Obama Rejects Bipartisan Bank Deal

Although Senate Banking Committee Chair Chris Dodd and his sometime
Republican ally Richard Shelby continued to make noises on the Sunday
talk shows about a possible bipartisan deal, both President Obama and
House Financial Services Chairman Barney Frank have personally urged
Dodd not to cut a deal with Republicans. I asked Frank point blank why
Dodd would want such a deal, and he said--on the record--"I have no
idea, but both President Obama and I have urged him not to."

This is a welcome sign that Obama realizes that public opinion is
moving in the direction of tougher banking reform, and that he learned
from the health debate that bipartisan compromise on key reform issues
is a snare and a delusion. Kudos to Chairman Frank and to the President.

Assuming that Dodd doesn't cave, the Democrats still need 60 votes if
Republicans decide to filibuster the motion to take up the bill. But
with tide turning strongly against coddling Wall Street, it is hard to
imagine that a few Republicans won't break ranks. If so, there may be no
filibuster at all.

On one of the most contentious issues, derivatives reform, Maine
Republican Senator Olympia Snowe sent a letter to Majority Leader Harry
Reid on Friday urging him to back Senator Blanche Lincoln's tough
derivatives provision, which not only narrows exclusions in the draft
legislation, but keeps big banks from trading derivatives for their own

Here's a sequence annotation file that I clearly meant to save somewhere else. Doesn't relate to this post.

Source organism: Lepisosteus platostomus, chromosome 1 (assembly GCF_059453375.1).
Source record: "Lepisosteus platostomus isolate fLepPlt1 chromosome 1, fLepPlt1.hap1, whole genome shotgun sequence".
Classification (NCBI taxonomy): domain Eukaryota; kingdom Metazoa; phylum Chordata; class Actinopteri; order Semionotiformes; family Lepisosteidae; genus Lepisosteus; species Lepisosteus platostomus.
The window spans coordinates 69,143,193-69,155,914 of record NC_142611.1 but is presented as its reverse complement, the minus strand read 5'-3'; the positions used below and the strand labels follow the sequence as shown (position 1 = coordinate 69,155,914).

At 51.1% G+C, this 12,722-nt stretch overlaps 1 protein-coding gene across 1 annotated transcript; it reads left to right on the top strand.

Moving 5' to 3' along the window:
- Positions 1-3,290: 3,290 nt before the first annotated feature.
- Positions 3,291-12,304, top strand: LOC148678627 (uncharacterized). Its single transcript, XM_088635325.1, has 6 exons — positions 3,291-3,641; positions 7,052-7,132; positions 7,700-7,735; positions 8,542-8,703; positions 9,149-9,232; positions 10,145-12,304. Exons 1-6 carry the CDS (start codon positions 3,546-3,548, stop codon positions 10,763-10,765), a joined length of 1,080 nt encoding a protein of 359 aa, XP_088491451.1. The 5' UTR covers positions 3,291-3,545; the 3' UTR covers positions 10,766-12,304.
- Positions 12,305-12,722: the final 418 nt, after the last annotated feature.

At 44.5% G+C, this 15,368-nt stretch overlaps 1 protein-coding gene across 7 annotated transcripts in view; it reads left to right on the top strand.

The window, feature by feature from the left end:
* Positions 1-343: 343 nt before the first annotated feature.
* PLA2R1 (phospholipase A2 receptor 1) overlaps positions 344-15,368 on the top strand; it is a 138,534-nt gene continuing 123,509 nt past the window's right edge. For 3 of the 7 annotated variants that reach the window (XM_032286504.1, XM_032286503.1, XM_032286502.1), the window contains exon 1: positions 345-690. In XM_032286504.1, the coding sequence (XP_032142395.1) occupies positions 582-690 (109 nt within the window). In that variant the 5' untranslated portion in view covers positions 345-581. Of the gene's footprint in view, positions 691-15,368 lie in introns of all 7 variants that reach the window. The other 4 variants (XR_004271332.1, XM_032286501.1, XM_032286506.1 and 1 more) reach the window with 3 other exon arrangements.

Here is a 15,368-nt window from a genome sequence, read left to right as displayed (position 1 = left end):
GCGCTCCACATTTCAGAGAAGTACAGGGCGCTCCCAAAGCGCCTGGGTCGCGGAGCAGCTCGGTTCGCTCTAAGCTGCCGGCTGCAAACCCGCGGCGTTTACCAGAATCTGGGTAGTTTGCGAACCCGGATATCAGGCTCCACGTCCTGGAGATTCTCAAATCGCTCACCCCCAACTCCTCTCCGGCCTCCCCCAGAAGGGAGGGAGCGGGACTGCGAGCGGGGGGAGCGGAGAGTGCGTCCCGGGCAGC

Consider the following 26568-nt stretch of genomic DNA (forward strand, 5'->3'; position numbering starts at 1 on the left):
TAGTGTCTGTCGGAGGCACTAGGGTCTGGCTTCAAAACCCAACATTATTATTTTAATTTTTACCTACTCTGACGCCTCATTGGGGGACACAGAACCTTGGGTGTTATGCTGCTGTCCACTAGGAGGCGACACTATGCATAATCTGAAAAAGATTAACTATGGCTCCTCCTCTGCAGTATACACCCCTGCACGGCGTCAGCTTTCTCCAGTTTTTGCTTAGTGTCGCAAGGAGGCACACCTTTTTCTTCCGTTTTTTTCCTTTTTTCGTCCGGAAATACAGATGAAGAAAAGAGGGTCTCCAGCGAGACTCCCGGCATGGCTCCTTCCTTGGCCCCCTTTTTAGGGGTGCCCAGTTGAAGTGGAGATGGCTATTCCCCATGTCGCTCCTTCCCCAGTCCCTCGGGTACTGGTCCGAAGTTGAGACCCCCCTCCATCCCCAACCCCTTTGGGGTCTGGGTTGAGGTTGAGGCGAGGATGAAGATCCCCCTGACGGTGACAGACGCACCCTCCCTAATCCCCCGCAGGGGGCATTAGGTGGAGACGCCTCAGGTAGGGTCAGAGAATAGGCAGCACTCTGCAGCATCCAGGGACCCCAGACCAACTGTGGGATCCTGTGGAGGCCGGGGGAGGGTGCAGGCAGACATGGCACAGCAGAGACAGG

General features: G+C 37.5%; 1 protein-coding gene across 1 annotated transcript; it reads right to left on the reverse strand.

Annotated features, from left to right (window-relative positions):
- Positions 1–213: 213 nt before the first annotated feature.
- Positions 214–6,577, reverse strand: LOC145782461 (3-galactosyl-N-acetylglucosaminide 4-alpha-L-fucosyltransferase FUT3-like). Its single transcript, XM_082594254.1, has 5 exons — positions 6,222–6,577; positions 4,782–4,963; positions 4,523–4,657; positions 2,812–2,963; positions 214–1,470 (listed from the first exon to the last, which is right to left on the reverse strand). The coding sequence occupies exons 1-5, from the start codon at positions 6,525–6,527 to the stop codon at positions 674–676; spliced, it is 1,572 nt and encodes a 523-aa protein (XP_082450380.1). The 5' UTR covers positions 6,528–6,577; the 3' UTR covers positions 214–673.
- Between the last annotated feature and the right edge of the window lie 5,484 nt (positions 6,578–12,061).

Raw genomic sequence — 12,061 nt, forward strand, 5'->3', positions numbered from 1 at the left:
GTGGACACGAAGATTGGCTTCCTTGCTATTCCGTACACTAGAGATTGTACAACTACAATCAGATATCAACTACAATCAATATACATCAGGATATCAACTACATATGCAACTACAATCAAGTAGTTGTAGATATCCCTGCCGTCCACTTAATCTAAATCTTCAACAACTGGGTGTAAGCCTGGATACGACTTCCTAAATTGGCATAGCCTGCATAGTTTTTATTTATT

accounts. It's hard to imagine Snowe backing this measure and then
joining in a filibuster to block consideration of the reform altogether.
Here is part of her letter:

"I believe that strong derivatives regulation goes to the
heart of an effective financial reform bill and that Chairman Lincoln's
legislation is a strong step towards realizing this fundamental
component to financial reform......I believe that we should err on the
side of caution and finally bring full transparency to these markets
once and for all and allow regulators to preemptively identify these
damaged firms.

"Accordingly, I believe the Senate should start with a comprehensive,
strong derivatives reform proposal and defend attempts to weaken it,
not the other way around and the legislation produced by the Senate
Agriculture Committee includes the strongest safeguards and most robust
transparency provisions on our expansive derivatives market.

I urge the Majority Leader to incorporate these provisions into the
regulatory reform bill."

Then we have the case of the accidental senator from Massachusetts,
Scott Brown, who is facing re-election in just two years. His special
election last January was a fluke--a perfect storm of voter backlash
against recession and a weak Democratic campaign. Brown ran as a kind of
regular-guy economic populist. I can't believe that Brown will stand up
for Wall Street against Main Street and vote to filibuster against even
taking up the bill (Elizabeth Warren should run for the Democratic
nomination to take him on in 2012. Now that would be one helluva race.)

In short, Republican leaders McConnell and Shelby are bluffing. They
know they can't hold their troops, and that's why they so desperately want a deal with Dodd for a weaker
bipartisan bill that Republicans can support.

If Dodd avoids such a deal, my hunch is that several Republicans will